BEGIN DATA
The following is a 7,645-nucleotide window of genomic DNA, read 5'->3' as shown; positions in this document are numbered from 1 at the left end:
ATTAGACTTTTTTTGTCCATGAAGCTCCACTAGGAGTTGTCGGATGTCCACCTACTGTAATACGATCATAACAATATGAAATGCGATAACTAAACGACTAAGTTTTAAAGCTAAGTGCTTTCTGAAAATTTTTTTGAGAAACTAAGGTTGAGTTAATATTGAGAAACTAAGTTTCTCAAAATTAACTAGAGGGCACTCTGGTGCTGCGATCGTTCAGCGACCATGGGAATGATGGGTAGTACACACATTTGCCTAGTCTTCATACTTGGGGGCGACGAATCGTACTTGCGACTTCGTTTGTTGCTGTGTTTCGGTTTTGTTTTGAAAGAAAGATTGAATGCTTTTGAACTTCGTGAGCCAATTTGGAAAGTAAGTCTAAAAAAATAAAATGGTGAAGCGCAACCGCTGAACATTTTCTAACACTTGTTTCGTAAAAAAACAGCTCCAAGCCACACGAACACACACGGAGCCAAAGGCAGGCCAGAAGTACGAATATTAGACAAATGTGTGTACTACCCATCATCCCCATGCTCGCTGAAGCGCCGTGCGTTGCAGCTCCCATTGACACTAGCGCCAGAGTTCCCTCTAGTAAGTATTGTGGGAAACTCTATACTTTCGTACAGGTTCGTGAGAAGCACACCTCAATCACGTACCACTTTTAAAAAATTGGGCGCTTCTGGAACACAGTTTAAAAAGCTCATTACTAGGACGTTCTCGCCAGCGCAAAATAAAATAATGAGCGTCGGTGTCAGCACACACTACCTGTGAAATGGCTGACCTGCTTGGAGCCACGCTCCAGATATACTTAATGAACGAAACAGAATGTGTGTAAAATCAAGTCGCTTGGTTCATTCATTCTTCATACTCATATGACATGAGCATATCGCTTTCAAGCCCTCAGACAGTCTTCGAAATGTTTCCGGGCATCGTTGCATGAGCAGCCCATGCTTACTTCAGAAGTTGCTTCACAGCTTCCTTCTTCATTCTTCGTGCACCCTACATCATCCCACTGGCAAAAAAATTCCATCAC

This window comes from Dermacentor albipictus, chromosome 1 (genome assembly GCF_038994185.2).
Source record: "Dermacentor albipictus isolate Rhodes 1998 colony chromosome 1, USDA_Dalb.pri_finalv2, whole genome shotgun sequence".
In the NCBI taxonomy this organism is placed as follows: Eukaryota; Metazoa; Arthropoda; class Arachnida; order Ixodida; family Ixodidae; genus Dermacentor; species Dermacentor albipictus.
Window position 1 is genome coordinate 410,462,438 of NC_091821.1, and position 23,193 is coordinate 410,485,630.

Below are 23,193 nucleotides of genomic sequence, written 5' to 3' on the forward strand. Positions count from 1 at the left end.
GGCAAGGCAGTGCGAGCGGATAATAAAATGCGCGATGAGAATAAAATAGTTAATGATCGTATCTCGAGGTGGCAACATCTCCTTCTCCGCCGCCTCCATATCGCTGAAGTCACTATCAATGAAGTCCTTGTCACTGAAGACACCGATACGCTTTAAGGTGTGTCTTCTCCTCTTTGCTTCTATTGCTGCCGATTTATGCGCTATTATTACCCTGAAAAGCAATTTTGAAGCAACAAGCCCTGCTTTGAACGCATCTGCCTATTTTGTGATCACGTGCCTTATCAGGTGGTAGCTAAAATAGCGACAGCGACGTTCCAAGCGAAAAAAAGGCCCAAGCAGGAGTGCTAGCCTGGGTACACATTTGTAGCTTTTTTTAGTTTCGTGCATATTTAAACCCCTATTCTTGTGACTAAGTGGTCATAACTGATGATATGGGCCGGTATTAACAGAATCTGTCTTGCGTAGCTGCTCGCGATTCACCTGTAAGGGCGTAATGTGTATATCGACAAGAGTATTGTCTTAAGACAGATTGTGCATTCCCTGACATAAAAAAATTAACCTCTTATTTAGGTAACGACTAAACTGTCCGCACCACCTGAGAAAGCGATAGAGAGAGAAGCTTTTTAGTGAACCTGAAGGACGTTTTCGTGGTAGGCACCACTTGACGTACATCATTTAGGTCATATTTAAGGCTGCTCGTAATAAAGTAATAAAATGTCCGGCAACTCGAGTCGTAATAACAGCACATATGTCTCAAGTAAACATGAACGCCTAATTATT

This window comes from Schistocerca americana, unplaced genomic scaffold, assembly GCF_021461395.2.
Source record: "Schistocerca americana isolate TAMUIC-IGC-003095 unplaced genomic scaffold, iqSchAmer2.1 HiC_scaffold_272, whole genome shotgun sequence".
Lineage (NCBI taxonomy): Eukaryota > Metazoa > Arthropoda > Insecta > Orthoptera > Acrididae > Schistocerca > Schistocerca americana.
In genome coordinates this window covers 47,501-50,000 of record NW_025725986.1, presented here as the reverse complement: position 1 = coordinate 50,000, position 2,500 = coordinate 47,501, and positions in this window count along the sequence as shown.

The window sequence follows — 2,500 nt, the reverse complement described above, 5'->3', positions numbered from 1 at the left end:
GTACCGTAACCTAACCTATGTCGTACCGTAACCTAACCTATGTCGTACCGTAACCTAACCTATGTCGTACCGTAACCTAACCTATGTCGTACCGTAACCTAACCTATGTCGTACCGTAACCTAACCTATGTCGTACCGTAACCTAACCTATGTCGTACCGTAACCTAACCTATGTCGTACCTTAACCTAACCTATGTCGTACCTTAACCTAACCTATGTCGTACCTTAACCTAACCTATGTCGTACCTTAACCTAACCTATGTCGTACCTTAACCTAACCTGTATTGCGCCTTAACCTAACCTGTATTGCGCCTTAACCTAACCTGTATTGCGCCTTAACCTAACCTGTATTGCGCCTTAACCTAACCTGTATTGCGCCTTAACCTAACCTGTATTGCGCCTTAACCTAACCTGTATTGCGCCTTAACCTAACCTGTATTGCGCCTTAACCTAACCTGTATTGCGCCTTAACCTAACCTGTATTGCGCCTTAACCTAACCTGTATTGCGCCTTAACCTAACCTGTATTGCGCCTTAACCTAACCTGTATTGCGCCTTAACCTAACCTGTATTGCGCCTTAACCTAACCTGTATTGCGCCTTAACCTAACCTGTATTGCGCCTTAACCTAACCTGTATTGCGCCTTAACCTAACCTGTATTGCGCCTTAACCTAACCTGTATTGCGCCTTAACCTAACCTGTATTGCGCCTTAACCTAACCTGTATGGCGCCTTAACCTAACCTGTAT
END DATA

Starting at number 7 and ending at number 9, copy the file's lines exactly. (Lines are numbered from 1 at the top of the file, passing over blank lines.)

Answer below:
Below are 23,193 nucleotides of genomic sequence, written 5' to 3' on the forward strand. Positions count from 1 at the left end.
GGCAAGGCAGTGCGAGCGGATAATAAAATGCGCGATGAGAATAAAATAGTTAATGATCGTATCTCGAGGTGGCAACATCTCCTTCTCCGCCGCCTCCATATCGCTGAAGTCACTATCAATGAAGTCCTTGTCACTGAAGACACCGATACGCTTTAAGGTGTGTCTTCTCCTCTTTGCTTCTATTGCTGCCGATTTATGCGCTATTATTACCCTGAAAAGCAATTTTGAAGCAACAAGCCCTGCTTTGAACGCATCTGCCTATTTTGTGATCACGTGCCTTATCAGGTGGTAGCTAAAATAGCGACAGCGACGTTCCAAGCGAAAAAAAGGCCCAAGCAGGAGTGCTAGCCTGGGTACACATTTGTAGCTTTTTTTAGTTTCGTGCATATTTAAACCCCTATTCTTGTGACTAAGTGGTCATAACTGATGATATGGGCCGGTATTAACAGAATCTGTCTTGCGTAGCTGCTCGCGATTCACCTGTAAGGGCGTAATGTGTATATCGACAAGAGTATTGTCTTAAGACAGATTGTGCATTCCCTGACATAAAAAAATTAACCTCTTATTTAGGTAACGACTAAACTGTCCGCACCACCTGAGAAAGCGATAGAGAGAGAAGCTTTTTAGTGAACCTGAAGGACGTTTTCGTGGTAGGCACCACTTGACGTACATCATTTAGGTCATATTTAAGGCTGCTCGTAATAAAGTAATAAAATGTCCGGCAACTCGAGTCGTAATAACAGCACATATGTCTCAAGTAAACATGAACGCCTAATTATT

This window comes from Schistocerca americana, unplaced genomic scaffold, assembly GCF_021461395.2.